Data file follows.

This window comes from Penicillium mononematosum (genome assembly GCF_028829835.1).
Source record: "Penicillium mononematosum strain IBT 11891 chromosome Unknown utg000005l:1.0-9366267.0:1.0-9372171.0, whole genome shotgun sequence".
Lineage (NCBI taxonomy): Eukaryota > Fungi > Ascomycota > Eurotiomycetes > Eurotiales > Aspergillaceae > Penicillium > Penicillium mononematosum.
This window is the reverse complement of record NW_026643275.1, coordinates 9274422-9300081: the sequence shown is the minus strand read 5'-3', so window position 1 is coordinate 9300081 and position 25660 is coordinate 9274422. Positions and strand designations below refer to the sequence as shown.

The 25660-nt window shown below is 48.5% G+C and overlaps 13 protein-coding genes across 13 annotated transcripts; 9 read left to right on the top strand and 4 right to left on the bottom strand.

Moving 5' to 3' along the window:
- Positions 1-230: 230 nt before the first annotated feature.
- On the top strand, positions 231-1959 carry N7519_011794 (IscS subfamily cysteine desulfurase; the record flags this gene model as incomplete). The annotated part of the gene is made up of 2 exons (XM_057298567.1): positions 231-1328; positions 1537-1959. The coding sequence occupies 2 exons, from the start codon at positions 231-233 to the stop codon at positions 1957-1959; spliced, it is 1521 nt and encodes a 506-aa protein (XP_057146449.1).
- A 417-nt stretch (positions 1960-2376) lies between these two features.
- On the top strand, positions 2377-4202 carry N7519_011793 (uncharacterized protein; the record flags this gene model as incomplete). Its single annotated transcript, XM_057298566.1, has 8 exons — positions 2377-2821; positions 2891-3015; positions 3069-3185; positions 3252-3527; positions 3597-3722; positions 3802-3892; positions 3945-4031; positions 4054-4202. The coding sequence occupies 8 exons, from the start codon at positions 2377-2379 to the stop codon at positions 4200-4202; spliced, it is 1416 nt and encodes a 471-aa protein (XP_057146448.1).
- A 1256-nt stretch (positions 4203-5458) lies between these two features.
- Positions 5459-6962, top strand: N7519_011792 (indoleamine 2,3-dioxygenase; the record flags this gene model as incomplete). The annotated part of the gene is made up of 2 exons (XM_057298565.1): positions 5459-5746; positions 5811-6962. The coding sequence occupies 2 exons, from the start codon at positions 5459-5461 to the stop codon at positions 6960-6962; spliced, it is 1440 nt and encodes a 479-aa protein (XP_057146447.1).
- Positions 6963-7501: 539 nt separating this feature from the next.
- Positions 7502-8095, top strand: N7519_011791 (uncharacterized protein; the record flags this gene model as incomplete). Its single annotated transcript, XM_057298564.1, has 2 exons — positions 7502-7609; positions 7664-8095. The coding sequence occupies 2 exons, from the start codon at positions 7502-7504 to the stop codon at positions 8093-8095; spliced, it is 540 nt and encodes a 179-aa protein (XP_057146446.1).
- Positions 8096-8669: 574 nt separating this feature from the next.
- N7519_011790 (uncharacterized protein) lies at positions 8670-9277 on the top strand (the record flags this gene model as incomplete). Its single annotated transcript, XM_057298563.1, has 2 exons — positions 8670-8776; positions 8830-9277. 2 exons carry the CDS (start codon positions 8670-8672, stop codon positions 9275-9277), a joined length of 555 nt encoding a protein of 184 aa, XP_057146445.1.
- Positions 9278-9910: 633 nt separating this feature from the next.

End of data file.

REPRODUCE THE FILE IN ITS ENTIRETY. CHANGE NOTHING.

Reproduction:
This window comes from Penicillium mononematosum (genome assembly GCF_028829835.1).
Source record: "Penicillium mononematosum strain IBT 11891 chromosome Unknown utg000005l:1.0-9366267.0:1.0-9372171.0, whole genome shotgun sequence".
Lineage (NCBI taxonomy): Eukaryota > Fungi > Ascomycota > Eurotiomycetes > Eurotiales > Aspergillaceae > Penicillium > Penicillium mononematosum.
This window is the reverse complement of record NW_026643275.1, coordinates 9274422-9300081: the sequence shown is the minus strand read 5'-3', so window position 1 is coordinate 9300081 and position 25660 is coordinate 9274422. Positions and strand designations below refer to the sequence as shown.

The 25660-nt window shown below is 48.5% G+C and overlaps 13 protein-coding genes across 13 annotated transcripts; 9 read left to right on the top strand and 4 right to left on the bottom strand.

Moving 5' to 3' along the window:
- Positions 1-230: 230 nt before the first annotated feature.
- On the top strand, positions 231-1959 carry N7519_011794 (IscS subfamily cysteine desulfurase; the record flags this gene model as incomplete). The annotated part of the gene is made up of 2 exons (XM_057298567.1): positions 231-1328; positions 1537-1959. The coding sequence occupies 2 exons, from the start codon at positions 231-233 to the stop codon at positions 1957-1959; spliced, it is 1521 nt and encodes a 506-aa protein (XP_057146449.1).
- A 417-nt stretch (positions 1960-2376) lies between these two features.
- On the top strand, positions 2377-4202 carry N7519_011793 (uncharacterized protein; the record flags this gene model as incomplete). Its single annotated transcript, XM_057298566.1, has 8 exons — positions 2377-2821; positions 2891-3015; positions 3069-3185; positions 3252-3527; positions 3597-3722; positions 3802-3892; positions 3945-4031; positions 4054-4202. The coding sequence occupies 8 exons, from the start codon at positions 2377-2379 to the stop codon at positions 4200-4202; spliced, it is 1416 nt and encodes a 471-aa protein (XP_057146448.1).
- A 1256-nt stretch (positions 4203-5458) lies between these two features.
- Positions 5459-6962, top strand: N7519_011792 (indoleamine 2,3-dioxygenase; the record flags this gene model as incomplete). The annotated part of the gene is made up of 2 exons (XM_057298565.1): positions 5459-5746; positions 5811-6962. The coding sequence occupies 2 exons, from the start codon at positions 5459-5461 to the stop codon at positions 6960-6962; spliced, it is 1440 nt and encodes a 479-aa protein (XP_057146447.1).
- Positions 6963-7501: 539 nt separating this feature from the next.
- Positions 7502-8095, top strand: N7519_011791 (uncharacterized protein; the record flags this gene model as incomplete). Its single annotated transcript, XM_057298564.1, has 2 exons — positions 7502-7609; positions 7664-8095. The coding sequence occupies 2 exons, from the start codon at positions 7502-7504 to the stop codon at positions 8093-8095; spliced, it is 540 nt and encodes a 179-aa protein (XP_057146446.1).
- Positions 8096-8669: 574 nt separating this feature from the next.
- N7519_011790 (uncharacterized protein) lies at positions 8670-9277 on the top strand (the record flags this gene model as incomplete). Its single annotated transcript, XM_057298563.1, has 2 exons — positions 8670-8776; positions 8830-9277. 2 exons carry the CDS (start codon positions 8670-8672, stop codon positions 9275-9277), a joined length of 555 nt encoding a protein of 184 aa, XP_057146445.1.
- Positions 9278-9910: 633 nt separating this feature from the next.